He was from a broken home: “when i was 7 my dad left me and my mom and my older brother and my newborn brother 3 boys god i know poor mom yeah she had such a hard time when we were younger finding work to pay for us after he loeft.”

As for 13-year-old Megan, of Dardenne Prairie, this is how she expressed who she was:

M is for Modern

E is for Enthusiastic

G is for Goofy

A is for Alluring

N is for Neglected.

She loved swimming, boating, fishing, dogs, rap music and boys. But her life had not always been easy, her mother says.

She was heavy and for years had tried to lose weight. She had attention deficit disorder and battled depression. Back in third grade she had talked about suicide, Tina says, and ever since had seen a therapist.

But things were going exceptionally well. She had shed 20 pounds, getting down to 175. She was 5 foot 5½ inches tall.

She had just started eighth grade at a new school, Immaculate Conception, in Dardenne Prairie, where she was on the volleyball team. She had attended Fort Zumwalt public schools before that.

Amid all these positives, Tina says, her daughter decided to end a friendship with a girlfriend who lived down the street from them. The girls had spent much of seventh grade alternating between being friends and, the next day, not being friends, Tina says.

Part of the reason for Megan’s rosy outlook was Josh, Tina says. After school, Megan would rush to the computer.

“Megan had a lifelong struggle with weight and self-esteem,” Tina says. “And now she finally had a boy who she thought really thought she was pretty.”

It did seem odd, Tina says, that Josh never asked for Megan’s phone number. And when Megan asked for his, she says, Josh said he didn’t have a cell and his mother did not yet have a landline.

And then on Sunday, Oct. 15, 2006, Megan received a puzzling and disturbing message from Josh. Tina recalls that it said: “I don’t know if I want to be friends with you anymore because I’ve heard that you are not very nice to your friends.”

Frantic, Megan shot back: “What are you talking about?”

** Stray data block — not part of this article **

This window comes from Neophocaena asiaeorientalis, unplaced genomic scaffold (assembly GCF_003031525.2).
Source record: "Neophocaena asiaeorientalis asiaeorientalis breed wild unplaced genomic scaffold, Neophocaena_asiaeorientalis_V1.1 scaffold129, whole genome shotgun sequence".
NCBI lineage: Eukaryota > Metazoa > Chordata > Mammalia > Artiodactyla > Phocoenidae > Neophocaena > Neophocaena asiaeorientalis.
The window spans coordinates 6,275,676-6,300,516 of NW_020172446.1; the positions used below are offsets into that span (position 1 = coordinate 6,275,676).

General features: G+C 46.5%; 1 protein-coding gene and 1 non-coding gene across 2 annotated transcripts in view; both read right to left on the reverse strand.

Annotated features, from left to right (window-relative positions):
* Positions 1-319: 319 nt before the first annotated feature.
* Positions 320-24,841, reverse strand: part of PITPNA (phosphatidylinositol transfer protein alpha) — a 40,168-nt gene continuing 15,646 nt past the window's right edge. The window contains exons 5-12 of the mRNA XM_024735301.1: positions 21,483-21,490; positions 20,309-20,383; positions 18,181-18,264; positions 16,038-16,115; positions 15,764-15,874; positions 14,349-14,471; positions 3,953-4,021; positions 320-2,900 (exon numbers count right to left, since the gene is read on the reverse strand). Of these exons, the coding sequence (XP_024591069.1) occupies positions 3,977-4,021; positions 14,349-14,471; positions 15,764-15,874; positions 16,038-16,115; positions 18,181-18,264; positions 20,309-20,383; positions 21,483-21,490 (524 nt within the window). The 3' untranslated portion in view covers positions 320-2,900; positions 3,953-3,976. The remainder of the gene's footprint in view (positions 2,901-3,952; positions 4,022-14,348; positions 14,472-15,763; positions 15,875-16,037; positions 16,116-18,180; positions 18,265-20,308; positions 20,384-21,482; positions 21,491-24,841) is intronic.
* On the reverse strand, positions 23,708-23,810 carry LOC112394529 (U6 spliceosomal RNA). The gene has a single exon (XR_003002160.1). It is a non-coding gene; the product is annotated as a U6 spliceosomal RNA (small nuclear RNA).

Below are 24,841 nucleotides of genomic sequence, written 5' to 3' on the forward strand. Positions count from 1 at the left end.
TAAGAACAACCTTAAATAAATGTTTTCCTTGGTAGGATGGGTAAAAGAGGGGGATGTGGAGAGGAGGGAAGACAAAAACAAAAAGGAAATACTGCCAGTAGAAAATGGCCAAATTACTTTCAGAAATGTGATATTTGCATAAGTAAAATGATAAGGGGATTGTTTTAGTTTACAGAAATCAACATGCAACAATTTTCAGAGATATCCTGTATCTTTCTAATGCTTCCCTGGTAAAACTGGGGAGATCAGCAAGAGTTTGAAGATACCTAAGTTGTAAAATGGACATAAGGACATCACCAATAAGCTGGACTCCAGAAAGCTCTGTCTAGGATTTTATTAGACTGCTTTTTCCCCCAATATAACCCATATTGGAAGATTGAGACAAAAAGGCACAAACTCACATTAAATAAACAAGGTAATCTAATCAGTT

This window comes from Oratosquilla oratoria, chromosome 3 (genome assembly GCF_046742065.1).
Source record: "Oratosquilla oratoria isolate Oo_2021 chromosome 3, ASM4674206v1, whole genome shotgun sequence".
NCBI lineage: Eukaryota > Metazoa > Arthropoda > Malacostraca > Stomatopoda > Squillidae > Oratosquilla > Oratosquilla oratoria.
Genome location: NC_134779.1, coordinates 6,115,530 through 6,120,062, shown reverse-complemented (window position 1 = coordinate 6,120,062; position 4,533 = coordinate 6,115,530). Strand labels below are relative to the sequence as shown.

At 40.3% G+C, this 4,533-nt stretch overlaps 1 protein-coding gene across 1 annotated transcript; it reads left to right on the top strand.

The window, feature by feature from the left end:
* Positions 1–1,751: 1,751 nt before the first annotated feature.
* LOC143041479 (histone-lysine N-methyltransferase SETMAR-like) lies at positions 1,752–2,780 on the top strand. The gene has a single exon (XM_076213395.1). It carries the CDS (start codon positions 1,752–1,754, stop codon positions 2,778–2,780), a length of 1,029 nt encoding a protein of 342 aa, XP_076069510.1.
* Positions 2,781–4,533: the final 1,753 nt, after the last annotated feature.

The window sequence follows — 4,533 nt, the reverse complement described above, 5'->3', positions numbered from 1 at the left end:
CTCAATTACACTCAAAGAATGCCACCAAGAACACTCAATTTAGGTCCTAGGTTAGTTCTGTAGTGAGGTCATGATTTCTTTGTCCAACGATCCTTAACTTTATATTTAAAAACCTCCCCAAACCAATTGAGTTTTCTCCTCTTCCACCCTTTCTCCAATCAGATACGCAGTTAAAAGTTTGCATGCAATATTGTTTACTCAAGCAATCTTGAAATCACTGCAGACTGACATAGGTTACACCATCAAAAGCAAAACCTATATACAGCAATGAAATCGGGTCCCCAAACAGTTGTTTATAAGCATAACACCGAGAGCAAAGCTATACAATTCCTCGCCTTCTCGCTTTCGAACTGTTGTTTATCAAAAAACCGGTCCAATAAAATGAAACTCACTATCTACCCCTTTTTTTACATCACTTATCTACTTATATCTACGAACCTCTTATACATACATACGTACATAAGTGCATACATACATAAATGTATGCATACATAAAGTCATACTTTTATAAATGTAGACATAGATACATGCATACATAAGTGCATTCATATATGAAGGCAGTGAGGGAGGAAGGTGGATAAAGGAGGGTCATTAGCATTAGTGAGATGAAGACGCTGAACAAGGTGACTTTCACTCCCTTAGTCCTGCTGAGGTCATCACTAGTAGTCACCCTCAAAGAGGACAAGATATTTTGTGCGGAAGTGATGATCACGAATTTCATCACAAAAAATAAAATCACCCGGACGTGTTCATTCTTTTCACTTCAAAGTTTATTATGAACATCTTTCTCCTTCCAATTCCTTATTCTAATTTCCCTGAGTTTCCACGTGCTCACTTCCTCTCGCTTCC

Monday, Oct. 16, 2006, was a rainy, bleak day. At school, Megan had handed out invitations to her upcoming birthday party and when she got home she asked her mother to log on to MySpace to see if Josh had responded.

Why did he suddenly think she was mean? Who had he been talking to?

Tina signed on. But she was in a hurry. She had to take her younger daughter, Allison, to the orthodontist.

Before Tina could get out the door it was clear Megan was upset. Josh still was sending troubling messages. And he apparently had shared some of Megan’s messages with others.

Tina recalled telling Megan to sign off.

“I will Mom,” Megan said. “Let me finish up.”

Tina was pressed for time. She had to go. But once at the orthodontist’s office she called Megan: Did you sign off?

“No, Mom. They are all being so mean to me.”

“You are not listening to me, Megan! Sign off, now!”

Fifteen minutes later, Megan called her mother. By now Megan was in tears.

“They are posting bulletins about me.” A bulletin is like a survey. “Megan Meier is a slut. Megan Meier is fat.”

Megan was sobbing hysterically. Tina was furious that she had not signed off.

Once Tina returned home she rushed into the basement where the computer was. Tina was shocked at the vulgar language her daughter was firing back at people.

“I am so aggravated at you for doing this!” she told Megan.

Megan ran from the computer and left, but not without first telling Tina, “You’re supposed to be my mom! You’re supposed to be on my side!”

On the stairway leading to her second-story bedroom, Megan ran into her father, Ron.

“I grabbed her as she tried to go by,” Ron says. “She told me that some kids were saying horrible stuff about her and she didn’t understand why. I told her it’s OK. I told her that they obviously don’t know her. And that it would be fine.”